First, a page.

A 64-year-old woman died last week just two days after receiving an inoculation against the new A(H1N1) influenza virus dubbed swine flu. The state medical service ÁNTSZ ordered an autopsy to establish whether there was any link between the vaccine and the death of the patient, who suffered from chronic, but mild, heart disease.
Last week also saw Hungary’s fourth fatality attributed to A(H1N1) infection. A 47-year-old man who died in hospital was found to have been infected with the virus, health minister Tamás Székely told reporters last Thursday. The patient was being treated for pneumonia.
Hungary’s chief medical officer Ferenc Falus addressed a parliamentary Health Committee last Wednesday and urged Hungarians to get themselves vaccinated as quickly as possible. Falus had himself inoculated in front of reporters in a bid to quell public fears over the safety of the vaccine. The previous week, the manufacturer of Hungary’s A(H1N1) vaccine, Omninvest, had threatened to sue media for “scaremongering” by suggesting the vaccine could be ineffective or dangerous.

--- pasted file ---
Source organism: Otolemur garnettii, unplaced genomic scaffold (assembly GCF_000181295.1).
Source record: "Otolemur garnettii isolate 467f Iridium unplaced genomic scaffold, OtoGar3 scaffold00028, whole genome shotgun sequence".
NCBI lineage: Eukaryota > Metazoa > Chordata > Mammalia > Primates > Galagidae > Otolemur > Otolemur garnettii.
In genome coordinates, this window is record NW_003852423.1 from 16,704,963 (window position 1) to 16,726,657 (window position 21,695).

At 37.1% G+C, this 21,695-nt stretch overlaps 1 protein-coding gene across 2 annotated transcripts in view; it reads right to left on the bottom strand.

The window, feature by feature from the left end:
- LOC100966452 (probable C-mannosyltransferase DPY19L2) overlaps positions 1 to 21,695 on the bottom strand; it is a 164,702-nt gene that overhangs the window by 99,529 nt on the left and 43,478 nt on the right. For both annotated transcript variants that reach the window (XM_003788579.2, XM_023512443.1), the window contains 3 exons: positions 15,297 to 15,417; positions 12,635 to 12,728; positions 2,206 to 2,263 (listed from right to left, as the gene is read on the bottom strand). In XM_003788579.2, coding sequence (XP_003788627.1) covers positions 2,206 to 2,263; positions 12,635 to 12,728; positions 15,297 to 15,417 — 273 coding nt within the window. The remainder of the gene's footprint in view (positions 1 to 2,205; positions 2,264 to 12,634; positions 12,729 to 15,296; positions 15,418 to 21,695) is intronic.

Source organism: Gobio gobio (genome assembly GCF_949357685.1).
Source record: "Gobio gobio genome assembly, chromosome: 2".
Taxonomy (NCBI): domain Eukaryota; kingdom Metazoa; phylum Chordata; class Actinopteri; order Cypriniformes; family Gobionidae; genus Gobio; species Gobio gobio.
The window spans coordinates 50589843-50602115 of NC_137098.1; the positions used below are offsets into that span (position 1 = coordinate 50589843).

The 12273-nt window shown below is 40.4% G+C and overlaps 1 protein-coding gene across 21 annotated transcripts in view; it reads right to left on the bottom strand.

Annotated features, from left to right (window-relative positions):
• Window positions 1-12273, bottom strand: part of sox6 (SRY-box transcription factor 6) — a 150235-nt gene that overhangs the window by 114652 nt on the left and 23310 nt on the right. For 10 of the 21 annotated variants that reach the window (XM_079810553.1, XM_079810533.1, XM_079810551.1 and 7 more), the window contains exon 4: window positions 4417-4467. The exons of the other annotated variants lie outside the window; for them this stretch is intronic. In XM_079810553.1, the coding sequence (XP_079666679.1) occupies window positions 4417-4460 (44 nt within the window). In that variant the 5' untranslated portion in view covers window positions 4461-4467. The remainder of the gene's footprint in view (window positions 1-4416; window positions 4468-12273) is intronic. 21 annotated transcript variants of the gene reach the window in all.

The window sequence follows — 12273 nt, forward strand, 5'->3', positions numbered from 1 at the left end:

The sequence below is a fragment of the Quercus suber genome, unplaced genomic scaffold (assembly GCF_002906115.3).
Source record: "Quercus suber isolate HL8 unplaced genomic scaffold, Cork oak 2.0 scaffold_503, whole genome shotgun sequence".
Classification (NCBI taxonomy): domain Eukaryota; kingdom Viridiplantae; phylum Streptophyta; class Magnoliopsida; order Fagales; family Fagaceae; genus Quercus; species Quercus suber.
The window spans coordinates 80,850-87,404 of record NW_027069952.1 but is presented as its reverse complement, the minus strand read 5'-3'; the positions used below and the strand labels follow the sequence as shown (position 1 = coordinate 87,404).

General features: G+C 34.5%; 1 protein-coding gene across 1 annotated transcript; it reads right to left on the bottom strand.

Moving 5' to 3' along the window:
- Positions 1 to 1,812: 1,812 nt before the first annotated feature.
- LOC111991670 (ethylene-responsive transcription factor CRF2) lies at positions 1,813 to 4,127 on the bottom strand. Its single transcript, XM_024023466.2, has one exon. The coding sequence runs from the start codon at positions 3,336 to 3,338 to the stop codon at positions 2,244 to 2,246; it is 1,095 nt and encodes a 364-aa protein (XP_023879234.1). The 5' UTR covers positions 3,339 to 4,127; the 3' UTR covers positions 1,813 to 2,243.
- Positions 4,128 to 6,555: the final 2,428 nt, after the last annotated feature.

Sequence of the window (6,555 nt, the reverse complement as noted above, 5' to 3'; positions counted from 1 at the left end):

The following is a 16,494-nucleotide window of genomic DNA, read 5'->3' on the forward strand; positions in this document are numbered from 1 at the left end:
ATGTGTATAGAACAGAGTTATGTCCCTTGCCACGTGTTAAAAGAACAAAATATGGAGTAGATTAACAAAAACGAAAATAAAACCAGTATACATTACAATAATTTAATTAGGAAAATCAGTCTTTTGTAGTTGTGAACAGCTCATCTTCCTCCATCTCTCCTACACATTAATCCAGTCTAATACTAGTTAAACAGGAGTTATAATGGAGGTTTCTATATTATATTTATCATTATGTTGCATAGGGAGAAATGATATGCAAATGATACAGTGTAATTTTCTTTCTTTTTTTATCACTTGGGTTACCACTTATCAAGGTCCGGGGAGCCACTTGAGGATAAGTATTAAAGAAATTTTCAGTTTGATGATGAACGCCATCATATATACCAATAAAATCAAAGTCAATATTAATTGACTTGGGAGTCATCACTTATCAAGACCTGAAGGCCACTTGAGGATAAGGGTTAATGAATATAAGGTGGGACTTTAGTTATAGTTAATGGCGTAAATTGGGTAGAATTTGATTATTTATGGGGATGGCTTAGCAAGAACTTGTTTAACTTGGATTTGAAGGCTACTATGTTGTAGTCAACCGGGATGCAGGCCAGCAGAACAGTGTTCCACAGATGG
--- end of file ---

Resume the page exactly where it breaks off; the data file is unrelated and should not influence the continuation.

Winter epidemic possible
Meanwhile, the ÁNTSZ warned that infection could reach epidemic proportions by early next year following the onset of winter weather. Fewer than 300 cases of A(H1N1) infection have been confirmed in Hungary since the virus was first detected in humans. However, the week before last, some 16,000 cases of influenza were registered nationwide, and it is likely that a good deal, if not most, of these are down to the new variant virus.
Hungary's new flu vaccine not suitable for children, pregnant women, says health advisor
The vaccine against the new flu virus is not suitable for small children and pregnant women, a member of Hungary's Collegium for Infectology, an advisor to the Health Ministry, said in a television programme on TV2 on Sunday evening.
Pregnant women should instead be treated with antiviral products, of which there is not enough in the country, Andras Szalka said.
The Health Ministry responded that it had not to date received a statement from the Collegium to this effect, however, it added that Chief Medical Officer Ferenc Falus has called a meeting of the pandemic committee for Monday, where this matter would be discussed.
The fourth patient died in Hungary on Thursday associated with the new flu A/H1N1 virus. The virus had been revealed in 283 cases since it appeared in Hungary in May
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